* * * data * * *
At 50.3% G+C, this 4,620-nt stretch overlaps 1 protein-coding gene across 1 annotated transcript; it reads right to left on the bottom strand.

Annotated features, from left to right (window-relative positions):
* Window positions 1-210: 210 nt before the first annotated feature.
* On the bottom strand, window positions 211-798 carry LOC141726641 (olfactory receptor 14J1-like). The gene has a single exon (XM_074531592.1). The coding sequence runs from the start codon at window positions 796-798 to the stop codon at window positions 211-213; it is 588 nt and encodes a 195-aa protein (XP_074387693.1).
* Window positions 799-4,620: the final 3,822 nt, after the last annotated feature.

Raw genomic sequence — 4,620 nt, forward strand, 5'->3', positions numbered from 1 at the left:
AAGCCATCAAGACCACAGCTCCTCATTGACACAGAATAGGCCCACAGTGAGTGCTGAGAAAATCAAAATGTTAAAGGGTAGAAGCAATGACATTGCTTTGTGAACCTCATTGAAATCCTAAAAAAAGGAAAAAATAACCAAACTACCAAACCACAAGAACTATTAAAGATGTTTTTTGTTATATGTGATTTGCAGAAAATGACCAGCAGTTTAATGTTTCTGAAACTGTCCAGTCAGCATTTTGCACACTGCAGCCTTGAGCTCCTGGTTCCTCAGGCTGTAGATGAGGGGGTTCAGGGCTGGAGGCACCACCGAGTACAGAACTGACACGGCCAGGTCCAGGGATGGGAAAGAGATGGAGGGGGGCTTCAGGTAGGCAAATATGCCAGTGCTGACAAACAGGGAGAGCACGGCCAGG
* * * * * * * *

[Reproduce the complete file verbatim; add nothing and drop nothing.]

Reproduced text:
At 50.3% G+C, this 4,620-nt stretch overlaps 1 protein-coding gene across 1 annotated transcript; it reads right to left on the bottom strand.

Annotated features, from left to right (window-relative positions):
* Window positions 1-210: 210 nt before the first annotated feature.
* On the bottom strand, window positions 211-798 carry LOC141726641 (olfactory receptor 14J1-like). The gene has a single exon (XM_074531592.1). The coding sequence runs from the start codon at window positions 796-798 to the stop codon at window positions 211-213; it is 588 nt and encodes a 195-aa protein (XP_074387693.1).
* Window positions 799-4,620: the final 3,822 nt, after the last annotated feature.

Raw genomic sequence — 4,620 nt, forward strand, 5'->3', positions numbered from 1 at the left:
AAGCCATCAAGACCACAGCTCCTCATTGACACAGAATAGGCCCACAGTGAGTGCTGAGAAAATCAAAATGTTAAAGGGTAGAAGCAATGACATTGCTTTGTGAACCTCATTGAAATCCTAAAAAAAGGAAAAAATAACCAAACTACCAAACCACAAGAACTATTAAAGATGTTTTTTGTTATATGTGATTTGCAGAAAATGACCAGCAGTTTAATGTTTCTGAAACTGTCCAGTCAGCATTTTGCACACTGCAGCCTTGAGCTCCTGGTTCCTCAGGCTGTAGATGAGGGGGTTCAGGGCTGGAGGCACCACCGAGTACAGAACTGACACGGCCAGGTCCAGGGATGGGAAAGAGATGGAGGGGGGCTTCAGGTAGGCAAATATGCCAGTGCTGACAAACAGGGAGAGCACGGCCAGG